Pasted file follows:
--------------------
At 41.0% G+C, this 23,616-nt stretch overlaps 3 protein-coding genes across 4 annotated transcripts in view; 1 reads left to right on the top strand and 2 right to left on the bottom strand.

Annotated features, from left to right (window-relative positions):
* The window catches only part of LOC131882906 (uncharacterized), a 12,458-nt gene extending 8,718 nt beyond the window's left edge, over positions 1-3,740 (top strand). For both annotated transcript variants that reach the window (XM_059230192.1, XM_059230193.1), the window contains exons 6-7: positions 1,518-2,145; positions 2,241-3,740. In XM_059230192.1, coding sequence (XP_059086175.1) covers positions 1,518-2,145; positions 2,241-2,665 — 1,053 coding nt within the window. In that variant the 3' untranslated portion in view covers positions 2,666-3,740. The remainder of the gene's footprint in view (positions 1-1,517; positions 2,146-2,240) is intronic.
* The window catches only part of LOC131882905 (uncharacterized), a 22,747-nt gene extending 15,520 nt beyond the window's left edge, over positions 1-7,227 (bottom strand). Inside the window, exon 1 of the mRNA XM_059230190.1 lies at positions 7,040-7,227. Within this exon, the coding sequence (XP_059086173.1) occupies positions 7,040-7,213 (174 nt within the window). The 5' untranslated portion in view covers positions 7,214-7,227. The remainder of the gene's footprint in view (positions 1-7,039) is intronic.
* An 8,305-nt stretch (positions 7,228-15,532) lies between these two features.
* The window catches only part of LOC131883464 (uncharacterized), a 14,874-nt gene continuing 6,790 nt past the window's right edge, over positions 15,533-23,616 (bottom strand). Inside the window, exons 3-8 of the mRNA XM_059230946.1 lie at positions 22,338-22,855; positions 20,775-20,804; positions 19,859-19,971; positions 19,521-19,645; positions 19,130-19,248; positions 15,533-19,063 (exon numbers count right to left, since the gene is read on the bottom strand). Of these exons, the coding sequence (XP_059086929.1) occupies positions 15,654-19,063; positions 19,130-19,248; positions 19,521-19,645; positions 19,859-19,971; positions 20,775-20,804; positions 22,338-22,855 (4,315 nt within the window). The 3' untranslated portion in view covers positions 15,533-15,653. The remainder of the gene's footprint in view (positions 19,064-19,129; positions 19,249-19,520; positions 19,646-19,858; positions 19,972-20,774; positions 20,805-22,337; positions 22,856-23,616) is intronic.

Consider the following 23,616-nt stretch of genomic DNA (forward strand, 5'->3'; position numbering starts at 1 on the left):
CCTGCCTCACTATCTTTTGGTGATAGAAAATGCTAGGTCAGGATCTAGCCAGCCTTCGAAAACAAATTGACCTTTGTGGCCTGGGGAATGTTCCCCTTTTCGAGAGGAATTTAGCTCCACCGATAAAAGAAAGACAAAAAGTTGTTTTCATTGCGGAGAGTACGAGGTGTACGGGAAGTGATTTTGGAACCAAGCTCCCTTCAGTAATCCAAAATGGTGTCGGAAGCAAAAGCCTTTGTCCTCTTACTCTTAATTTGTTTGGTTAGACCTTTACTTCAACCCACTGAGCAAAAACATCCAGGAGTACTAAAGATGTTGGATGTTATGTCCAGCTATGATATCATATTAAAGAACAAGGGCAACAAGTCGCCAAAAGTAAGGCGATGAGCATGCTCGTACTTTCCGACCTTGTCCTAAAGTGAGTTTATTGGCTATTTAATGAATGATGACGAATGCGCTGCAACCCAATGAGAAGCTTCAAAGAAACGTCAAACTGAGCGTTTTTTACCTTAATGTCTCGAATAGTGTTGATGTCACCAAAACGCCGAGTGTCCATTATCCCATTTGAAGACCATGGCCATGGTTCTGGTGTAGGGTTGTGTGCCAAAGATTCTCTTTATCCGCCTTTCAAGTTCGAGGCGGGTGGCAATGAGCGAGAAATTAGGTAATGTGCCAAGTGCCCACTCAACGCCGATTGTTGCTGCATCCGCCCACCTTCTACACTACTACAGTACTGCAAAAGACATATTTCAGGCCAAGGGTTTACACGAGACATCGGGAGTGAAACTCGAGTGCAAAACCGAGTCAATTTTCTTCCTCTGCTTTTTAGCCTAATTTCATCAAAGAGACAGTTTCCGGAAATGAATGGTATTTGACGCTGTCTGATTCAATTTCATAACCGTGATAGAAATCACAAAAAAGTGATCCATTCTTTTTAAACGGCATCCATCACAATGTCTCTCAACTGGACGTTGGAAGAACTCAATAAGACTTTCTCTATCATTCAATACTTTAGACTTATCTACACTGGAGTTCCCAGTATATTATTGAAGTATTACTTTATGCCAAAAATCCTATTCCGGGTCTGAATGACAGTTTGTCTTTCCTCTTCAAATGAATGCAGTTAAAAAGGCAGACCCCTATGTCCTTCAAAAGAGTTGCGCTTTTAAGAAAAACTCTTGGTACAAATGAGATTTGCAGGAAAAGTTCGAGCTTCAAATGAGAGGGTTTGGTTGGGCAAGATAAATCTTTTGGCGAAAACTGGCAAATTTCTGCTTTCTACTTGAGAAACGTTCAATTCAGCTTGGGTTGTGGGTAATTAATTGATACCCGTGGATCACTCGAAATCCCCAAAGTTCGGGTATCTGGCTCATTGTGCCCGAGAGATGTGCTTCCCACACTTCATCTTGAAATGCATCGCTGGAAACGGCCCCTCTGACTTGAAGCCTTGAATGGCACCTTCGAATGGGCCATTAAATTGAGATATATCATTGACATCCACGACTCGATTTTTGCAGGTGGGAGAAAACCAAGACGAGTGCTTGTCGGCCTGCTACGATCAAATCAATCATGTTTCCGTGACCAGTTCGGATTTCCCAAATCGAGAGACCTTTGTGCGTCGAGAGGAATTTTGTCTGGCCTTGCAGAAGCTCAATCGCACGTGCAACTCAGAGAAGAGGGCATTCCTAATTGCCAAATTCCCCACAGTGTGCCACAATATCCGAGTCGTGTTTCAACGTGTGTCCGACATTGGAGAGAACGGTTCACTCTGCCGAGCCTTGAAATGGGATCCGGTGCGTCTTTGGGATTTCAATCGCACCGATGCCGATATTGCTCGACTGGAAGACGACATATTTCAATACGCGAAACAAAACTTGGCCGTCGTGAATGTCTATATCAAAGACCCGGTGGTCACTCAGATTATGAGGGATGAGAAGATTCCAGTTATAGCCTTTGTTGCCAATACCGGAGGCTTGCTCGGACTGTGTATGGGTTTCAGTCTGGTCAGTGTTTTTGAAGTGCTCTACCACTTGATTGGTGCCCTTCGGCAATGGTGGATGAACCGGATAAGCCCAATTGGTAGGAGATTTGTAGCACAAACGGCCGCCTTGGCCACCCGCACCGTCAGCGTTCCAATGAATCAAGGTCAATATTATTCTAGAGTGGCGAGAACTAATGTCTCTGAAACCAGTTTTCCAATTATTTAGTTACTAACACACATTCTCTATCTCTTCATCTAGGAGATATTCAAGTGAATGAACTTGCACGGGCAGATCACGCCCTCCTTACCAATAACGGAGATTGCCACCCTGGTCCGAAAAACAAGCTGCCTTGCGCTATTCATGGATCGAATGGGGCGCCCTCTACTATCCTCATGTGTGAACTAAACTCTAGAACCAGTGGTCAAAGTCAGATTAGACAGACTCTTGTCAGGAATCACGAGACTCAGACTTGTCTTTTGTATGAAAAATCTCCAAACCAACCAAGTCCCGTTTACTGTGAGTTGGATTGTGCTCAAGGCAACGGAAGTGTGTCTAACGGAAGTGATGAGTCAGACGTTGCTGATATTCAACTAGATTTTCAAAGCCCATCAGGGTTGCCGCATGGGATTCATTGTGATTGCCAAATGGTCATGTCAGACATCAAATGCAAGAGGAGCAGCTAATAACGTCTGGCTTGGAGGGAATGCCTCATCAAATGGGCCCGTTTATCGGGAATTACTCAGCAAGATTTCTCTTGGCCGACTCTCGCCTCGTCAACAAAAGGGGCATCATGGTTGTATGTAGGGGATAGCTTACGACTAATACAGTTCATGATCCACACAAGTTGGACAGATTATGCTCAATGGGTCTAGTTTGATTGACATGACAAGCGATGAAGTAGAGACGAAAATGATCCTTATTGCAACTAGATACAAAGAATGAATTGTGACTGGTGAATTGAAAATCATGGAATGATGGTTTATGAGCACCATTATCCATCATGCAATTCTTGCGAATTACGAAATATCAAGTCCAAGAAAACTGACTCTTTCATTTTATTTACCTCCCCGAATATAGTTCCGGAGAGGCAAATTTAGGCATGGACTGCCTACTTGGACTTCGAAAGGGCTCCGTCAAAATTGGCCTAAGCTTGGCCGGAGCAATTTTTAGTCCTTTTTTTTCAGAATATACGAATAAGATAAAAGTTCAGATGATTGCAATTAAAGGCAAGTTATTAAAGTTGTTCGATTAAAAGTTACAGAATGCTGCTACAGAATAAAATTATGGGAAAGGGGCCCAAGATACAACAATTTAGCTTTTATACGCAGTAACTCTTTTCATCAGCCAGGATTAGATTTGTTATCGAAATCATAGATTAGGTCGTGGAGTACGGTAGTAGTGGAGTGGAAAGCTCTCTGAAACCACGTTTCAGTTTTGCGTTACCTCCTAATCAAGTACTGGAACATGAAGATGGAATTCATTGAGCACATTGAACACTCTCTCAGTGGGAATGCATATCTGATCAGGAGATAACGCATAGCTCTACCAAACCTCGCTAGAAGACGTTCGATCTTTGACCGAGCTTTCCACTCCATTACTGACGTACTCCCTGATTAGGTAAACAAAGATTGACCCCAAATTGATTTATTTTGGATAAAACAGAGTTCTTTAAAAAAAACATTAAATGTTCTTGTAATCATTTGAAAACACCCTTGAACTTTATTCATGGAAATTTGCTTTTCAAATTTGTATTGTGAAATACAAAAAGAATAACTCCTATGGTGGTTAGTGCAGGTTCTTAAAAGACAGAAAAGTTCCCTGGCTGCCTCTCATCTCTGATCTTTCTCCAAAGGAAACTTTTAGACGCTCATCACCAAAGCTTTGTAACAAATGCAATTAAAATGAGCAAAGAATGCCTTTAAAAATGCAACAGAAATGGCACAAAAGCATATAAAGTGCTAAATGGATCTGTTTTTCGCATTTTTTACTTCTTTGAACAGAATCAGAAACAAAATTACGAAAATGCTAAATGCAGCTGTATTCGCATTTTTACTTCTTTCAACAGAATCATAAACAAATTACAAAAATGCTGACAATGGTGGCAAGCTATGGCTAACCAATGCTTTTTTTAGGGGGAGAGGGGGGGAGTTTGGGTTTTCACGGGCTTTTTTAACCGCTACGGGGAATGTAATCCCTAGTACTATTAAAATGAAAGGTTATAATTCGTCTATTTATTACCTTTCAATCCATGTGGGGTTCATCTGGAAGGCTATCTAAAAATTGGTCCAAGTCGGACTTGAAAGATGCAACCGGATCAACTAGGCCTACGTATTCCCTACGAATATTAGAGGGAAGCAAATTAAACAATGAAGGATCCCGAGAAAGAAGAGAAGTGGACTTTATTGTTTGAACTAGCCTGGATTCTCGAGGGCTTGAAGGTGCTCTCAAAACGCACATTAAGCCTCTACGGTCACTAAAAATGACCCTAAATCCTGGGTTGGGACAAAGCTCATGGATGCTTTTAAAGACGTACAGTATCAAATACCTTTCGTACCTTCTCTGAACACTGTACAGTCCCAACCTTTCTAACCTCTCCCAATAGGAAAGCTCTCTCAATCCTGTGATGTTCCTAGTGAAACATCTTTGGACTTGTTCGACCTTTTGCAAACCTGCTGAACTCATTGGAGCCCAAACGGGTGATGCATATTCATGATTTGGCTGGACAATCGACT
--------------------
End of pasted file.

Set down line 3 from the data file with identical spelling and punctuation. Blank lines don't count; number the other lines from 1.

* The window catches only part of LOC131882906 (uncharacterized), a 12,458-nt gene extending 8,718 nt beyond the window's left edge, over positions 1-3,740 (top strand). For both annotated transcript variants that reach the window (XM_059230192.1, XM_059230193.1), the window contains exons 6-7: positions 1,518-2,145; positions 2,241-3,740. In XM_059230192.1, coding sequence (XP_059086175.1) covers positions 1,518-2,145; positions 2,241-2,665 — 1,053 coding nt within the window. In that variant the 3' untranslated portion in view covers positions 2,666-3,740. The remainder of the gene's footprint in view (positions 1-1,517; positions 2,146-2,240) is intronic.